When you’re working on common surnames, it doesn’t take very long for things to get awfully confusing. This is especially true if you are working in big cities where there may be hundreds of unrelated people sharing the same last name. And in our case, those families with common surnames had no idea of how they would deepen our frustration by giving their children common first names like John, James, William and Mary. Fortunately, when I took my first genealogy class (way back in the last century), the instructor wisely taught us to keep track of all findings - even when the people found in the records appear not to be related to your family. She suggested keeping a “Maybe Related” file and I can tell you it was one of the best methods I ever learned. Before we had the wonderful convenience of indexed census records on our home computer screens, we had to go to a library or an archive and tediously search through page after page of names. Frankly, I was impatient to zero in and copy only information that pertained to known relatives, but I’m glad I followed the instructor’s teachings. I’m not sure I’d have the patience to do it now, but I made an index card for every Dennis, Dyer, Kelly, Miller, Muller and Nelson that I ran across in census schedules, books and other records. It wasn’t feasible to copy every piece of information on every record, but I did copy names, ages, occupations, birthplaces or other identifying information, along with the name of the record in which the name was found, the page number, the name of library or archive in which it was found and the date it was found. In that way, I’m able to go back to a record if I ever need it again. It sure beats trying to remember where I saw something and wasting precious time wading through collections for a second or third time. In recent years, I’ve transcribed these index cards into lists and spreadsheets on my computer. I’ve also learned to keep track of people who may or may not be related when I search records on Ancestry.com and other internet sites. This file has helped me more than once to figure out who is, and who is not mine. Keeping track of same-named ladies and gentlemen turned out to be enormously helpful when I went to the Family History Library in Salt Lake City earlier this month. As I looked for our James Miller in vital records, I found several possible candidates, but looking back on my “Maybe Related” file I was able to see how most of my new finds couldn’t possibly be him because of significant discrepancies in age, birthplace, family composition, or death dates. There’s one James Miller who looks pretty suspicious, however. His age matches, his wife’s name is right, but everything we have says our ancestor was German born. The enumerator noted that this newly-found fellow was Irish born. I copied relevant information anyway and hopefully one day soon, we will be able to sort it all out and know which one might be our ancestor. If you have common name mysteries in your family, I highly recommend the “Maybe Related” filing system on your computer or even the index card method. Call me “old fashioned” but I still love to pull out the index cards and move them around and analyze them in different ways. As we add to these files, individual and family patterns will emerge and those hidden behind common names will finally reveal themselves. At least sometimes they do!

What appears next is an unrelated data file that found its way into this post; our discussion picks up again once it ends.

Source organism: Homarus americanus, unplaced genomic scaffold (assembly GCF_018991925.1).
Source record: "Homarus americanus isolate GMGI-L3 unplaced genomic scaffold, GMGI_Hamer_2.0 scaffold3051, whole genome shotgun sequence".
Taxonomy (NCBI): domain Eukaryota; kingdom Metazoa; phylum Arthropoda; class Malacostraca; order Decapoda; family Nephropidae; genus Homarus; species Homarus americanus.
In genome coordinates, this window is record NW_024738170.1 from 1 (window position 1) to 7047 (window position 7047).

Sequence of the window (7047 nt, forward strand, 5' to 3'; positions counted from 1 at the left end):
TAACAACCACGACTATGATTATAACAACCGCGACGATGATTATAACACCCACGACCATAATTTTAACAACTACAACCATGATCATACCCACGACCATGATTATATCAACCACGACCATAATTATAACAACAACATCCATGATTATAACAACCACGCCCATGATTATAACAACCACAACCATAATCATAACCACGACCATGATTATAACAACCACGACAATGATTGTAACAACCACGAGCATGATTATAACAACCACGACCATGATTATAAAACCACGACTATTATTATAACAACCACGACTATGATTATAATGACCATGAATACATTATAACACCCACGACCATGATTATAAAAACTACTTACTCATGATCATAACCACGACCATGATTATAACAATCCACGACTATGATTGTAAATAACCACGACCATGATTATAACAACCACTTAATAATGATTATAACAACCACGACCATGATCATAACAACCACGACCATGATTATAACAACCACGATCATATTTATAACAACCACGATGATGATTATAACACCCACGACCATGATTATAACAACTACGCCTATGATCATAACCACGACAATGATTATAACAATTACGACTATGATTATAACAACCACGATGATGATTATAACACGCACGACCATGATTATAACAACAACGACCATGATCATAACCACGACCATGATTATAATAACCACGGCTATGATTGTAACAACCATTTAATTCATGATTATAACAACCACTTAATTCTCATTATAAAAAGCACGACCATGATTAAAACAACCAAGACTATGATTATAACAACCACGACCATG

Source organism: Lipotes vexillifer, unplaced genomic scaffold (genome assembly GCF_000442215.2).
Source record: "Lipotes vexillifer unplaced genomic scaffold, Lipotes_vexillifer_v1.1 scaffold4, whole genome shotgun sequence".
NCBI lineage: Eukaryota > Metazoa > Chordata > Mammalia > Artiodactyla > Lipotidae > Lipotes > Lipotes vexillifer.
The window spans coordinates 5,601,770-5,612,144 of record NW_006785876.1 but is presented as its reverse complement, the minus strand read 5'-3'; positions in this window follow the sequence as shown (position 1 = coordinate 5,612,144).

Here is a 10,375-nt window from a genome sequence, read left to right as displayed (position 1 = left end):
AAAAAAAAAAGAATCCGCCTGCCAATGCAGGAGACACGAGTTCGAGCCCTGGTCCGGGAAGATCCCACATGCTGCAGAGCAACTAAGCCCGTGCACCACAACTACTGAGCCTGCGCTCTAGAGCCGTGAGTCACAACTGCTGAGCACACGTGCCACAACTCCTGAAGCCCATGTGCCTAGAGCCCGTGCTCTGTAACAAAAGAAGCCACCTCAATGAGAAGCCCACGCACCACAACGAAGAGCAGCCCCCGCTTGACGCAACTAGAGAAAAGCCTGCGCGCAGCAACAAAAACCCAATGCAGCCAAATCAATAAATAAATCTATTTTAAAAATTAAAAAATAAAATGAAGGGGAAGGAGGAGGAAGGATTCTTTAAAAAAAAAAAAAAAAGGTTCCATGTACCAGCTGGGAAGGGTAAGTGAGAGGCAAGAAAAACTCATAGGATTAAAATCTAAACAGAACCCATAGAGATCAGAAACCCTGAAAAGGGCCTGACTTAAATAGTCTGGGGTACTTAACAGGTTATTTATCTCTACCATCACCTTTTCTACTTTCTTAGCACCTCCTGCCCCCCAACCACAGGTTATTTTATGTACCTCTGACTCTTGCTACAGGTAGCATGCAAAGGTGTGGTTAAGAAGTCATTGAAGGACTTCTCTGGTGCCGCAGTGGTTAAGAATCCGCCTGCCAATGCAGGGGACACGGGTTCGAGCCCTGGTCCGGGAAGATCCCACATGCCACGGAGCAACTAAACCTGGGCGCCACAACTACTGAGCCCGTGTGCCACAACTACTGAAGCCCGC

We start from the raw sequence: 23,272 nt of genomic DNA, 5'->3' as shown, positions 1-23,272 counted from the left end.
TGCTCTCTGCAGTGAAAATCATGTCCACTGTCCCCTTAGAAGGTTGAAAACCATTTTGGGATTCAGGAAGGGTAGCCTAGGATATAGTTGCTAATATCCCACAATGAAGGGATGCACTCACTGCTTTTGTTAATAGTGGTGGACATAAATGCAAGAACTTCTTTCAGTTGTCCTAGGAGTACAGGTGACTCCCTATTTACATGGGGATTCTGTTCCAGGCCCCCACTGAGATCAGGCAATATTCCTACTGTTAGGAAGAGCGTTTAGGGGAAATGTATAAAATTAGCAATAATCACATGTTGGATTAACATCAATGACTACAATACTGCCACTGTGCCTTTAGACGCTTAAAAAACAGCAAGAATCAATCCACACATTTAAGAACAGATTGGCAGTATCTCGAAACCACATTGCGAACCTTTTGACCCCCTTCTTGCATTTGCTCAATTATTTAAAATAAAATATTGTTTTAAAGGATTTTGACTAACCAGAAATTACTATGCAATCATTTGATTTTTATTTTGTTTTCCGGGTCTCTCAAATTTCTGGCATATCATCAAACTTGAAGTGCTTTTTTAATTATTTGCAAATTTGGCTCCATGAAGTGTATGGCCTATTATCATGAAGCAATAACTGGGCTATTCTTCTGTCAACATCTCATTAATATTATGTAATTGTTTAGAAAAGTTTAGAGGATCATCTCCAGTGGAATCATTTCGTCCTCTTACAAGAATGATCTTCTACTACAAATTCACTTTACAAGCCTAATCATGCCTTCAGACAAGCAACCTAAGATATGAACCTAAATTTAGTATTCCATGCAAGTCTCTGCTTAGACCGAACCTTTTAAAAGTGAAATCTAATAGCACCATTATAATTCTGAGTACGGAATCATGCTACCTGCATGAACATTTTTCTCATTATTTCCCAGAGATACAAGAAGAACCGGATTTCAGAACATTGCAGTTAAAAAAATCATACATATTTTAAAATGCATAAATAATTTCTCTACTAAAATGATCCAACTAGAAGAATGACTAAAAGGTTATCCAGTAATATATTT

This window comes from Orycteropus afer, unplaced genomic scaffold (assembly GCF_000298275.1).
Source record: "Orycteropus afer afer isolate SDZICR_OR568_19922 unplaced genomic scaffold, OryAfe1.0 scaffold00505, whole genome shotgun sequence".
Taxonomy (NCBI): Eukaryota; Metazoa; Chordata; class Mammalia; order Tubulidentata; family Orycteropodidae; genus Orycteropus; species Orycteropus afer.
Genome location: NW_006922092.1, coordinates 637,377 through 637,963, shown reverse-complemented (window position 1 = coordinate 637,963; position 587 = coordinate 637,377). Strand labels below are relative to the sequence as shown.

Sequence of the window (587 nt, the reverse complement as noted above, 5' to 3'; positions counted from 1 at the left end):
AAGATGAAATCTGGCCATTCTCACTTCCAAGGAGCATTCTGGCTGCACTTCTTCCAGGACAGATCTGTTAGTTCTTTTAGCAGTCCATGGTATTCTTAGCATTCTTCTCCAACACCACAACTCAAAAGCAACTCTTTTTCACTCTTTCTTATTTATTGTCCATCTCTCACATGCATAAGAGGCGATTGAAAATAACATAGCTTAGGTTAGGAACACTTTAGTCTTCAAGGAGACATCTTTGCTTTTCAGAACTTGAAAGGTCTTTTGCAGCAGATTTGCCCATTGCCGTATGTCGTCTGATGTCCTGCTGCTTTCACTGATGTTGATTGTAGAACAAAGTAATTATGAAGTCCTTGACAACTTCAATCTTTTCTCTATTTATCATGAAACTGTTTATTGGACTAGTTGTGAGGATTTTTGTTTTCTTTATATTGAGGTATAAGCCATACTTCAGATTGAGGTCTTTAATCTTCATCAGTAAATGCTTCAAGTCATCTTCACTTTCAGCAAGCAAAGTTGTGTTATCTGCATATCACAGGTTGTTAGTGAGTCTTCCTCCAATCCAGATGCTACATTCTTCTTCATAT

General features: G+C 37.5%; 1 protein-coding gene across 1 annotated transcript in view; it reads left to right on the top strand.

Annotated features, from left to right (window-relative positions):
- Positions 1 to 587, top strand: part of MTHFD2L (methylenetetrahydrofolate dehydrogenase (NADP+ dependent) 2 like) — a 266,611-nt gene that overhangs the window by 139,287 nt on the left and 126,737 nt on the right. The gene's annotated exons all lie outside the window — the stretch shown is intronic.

How do you deal with the “maybe relateds” in your files? Share your tips with us in the comments section below.
-Taken from ancestry.com.